Op-ed | Commendable ESG reports will need transparency

Members+of+the+Fossil+Free+Pitt+Coalition+staged+a+February+sit-in+in+the+Cathedral+of+Learning%2C+calling+for+fossil+fuel+divestment.+

Sarah Cutshall | Senior Staff Photographer

Members of the Fossil Free Pitt Coalition staged a February sit-in in the Cathedral of Learning, calling for fossil fuel divestment.

By Danny Doucette, Ph.D. Candidate in Physics

Without much fanfare, Pitt’s chief financial officer released a policy statement in March outlining how the University intends to recognize Environmental, Social and Governance principles in managing its $4.3-billion endowment.

Chief Financial Officer Hari Sastry, Chief Investment Officer Greg Schuler and the Office of Finance should be commended for the policy statement, which affirms that ESG principles are “a logical and important consideration” to inform investment decisions related to the University’s endowment. The need to align Pitt’s investment policies with its mission to “contribute to social, intellectual and economic development in the Commonwealth, the nation and the world” has never been more clear than this past February, when hundreds of students from the Fossil Free Pitt Coalition took action to spur divestment from fossil fuels.

Divestment is a process of selling off investments and screening new investments in companies responsible for environmental or social harm in order to stigmatize those companies and reduce their operating capital. Fossil fuel divestment is largely the consensus at Pitt, where students, faculty, staff and the community are increasingly worried about the impact of climate change: 91% of students who voted in a 2019 referendum were in favor of fossil fuel divestment, as did 53 out of 58 participants in socially responsible investing forums held in 2018.

Thus, while support for fossil fuel divestment is both strong and widespread today, the idea of strategic investing is not new. Pitt student activists won a years-long campaign in the ’80s to force Pitt to divest from companies that operated in apartheid South Africa. There was also a push in 1997 from faculty to divest from tobacco stocks, as the link between smoking and lung disease became clear. Meanwhile, Downtown, the City’s pension board continues to move forward on divestment from gun manufacturers, private prison operators and fossil fuel companies.

But unlike Pittsburgh’s pension board, Pitt has been tight-lipped about where it’s putting its money. That’s common practice in the competitive world of investing, but secrecy undermines the logic of divestment, which aims to make “sin stocks” of fossil fuel companies while publicizing and reinvesting in undervalued, innovative and community-based initiatives. In this respect, the most exciting aspect of the new ESG policy is the promise of an annual report — the first of which is due June 2021.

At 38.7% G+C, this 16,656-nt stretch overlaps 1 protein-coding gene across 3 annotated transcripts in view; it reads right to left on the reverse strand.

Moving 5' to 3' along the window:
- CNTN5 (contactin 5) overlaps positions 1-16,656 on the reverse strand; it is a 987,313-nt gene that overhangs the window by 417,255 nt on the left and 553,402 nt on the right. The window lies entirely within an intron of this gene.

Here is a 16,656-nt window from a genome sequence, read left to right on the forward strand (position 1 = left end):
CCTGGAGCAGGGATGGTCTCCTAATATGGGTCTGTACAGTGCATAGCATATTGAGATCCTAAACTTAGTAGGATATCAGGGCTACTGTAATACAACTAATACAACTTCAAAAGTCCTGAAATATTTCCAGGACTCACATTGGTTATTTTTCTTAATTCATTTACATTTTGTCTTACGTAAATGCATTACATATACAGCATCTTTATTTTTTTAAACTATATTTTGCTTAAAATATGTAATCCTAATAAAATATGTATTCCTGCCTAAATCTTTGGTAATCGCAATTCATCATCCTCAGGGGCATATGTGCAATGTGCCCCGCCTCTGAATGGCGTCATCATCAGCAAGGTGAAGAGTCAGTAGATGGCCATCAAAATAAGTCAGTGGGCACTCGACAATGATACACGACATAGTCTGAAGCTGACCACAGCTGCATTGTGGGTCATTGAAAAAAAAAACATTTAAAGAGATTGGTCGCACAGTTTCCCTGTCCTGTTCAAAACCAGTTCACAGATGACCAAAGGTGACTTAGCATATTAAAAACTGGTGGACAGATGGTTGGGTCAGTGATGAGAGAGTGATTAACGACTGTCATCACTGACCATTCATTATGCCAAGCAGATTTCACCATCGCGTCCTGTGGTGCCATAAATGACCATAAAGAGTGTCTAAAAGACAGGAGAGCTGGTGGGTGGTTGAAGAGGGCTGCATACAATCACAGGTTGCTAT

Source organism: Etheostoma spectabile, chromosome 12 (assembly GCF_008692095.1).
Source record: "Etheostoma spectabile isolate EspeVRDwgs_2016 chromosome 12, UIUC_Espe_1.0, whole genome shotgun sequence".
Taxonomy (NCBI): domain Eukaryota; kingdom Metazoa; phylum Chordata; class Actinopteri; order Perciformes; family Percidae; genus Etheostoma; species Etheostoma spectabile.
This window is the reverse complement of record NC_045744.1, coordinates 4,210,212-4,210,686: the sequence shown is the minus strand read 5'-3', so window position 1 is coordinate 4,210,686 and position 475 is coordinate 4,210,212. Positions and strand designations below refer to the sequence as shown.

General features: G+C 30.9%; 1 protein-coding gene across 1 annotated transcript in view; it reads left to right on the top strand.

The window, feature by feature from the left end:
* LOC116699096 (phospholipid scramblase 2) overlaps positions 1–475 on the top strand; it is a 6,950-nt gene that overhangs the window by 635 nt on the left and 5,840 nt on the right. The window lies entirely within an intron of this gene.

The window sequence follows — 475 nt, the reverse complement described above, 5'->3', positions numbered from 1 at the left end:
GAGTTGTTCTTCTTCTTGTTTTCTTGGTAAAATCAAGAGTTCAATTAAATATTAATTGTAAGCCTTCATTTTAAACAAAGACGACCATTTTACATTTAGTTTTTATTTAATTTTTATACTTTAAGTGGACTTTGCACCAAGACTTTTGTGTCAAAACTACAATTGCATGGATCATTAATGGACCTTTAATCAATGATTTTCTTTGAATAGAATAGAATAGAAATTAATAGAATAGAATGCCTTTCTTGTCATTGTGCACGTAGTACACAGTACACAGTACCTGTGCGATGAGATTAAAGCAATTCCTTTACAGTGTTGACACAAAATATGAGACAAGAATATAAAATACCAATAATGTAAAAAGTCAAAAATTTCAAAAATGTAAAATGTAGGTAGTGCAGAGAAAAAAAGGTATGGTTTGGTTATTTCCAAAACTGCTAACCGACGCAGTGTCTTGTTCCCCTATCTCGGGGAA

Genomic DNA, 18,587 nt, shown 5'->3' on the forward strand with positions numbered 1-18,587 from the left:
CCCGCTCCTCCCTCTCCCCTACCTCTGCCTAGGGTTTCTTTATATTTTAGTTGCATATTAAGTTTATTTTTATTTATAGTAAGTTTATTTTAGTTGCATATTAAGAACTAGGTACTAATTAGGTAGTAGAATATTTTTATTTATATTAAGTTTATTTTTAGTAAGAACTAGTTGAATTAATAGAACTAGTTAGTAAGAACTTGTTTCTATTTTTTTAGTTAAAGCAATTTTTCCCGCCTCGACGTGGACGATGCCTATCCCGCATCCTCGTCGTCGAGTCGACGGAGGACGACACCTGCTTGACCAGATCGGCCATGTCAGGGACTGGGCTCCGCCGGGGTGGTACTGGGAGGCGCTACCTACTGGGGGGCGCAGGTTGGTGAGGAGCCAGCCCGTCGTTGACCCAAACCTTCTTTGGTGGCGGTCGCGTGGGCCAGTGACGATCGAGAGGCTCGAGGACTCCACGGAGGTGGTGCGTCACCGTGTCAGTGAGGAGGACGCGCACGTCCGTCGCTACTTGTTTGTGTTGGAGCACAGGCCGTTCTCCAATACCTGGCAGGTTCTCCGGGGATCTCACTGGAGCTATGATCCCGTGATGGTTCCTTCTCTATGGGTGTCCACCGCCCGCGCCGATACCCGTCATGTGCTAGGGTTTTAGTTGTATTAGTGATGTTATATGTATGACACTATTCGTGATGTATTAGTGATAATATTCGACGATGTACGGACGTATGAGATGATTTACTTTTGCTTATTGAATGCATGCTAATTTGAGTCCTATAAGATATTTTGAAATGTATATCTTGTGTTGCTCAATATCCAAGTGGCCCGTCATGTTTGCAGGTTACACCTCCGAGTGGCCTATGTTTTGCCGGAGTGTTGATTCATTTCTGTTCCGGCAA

The publication of a transparent report doesn’t just amplify the effects of strategic investing — it also increases confidence in the Pitt community that the University’s vast reserves are being used for the betterment of our world and our communities. Such confidence will surely have a positive impact on enrollment, community goodwill and alumni giving. We deserve better than to learn about our University’s investments from leaked documents, as happened when the Paradise Papers revealed that, as of 2017, Pitt had $26 million invested in EnCap, a fund that primarily provides venture capital to fossil fuel companies.

I urge the chief financial officer and his staff to make the ESG reports as transparent as possible about the specific investments of Pitt’s Consolidated Endowment Fund. If Pitt has investments in a myriad of consolidated investment vehicles, those constituent investments should be accounted for so that the Pitt community can understand where our University puts its money. Simply put, tell us who has their hands on our money. Exposure in the investment portfolio to fossil fuel, tobacco, weapons and private prison companies should be tabulated and presented clearly, using either Morningstar or publicly available lists such as the Carbon Underground 200 and Weapon Free Funds.

Reinvestments, which should be made in consultation with stakeholders like the Fossil Free Pitt Coalition and the Pitt community, should also be outlined in the report. As a community, we need to reckon with the just transition that must follow from divestment. The CFO’s office will have the opportunity next year to release a transparent and thorough ESG report that brings our community together and is true to our values. That’s a report I’m looking forward to reading.

Danny Doucette is a Ph.D. candidate in physics and a supporter of the Fossil Free Pitt Coalition.

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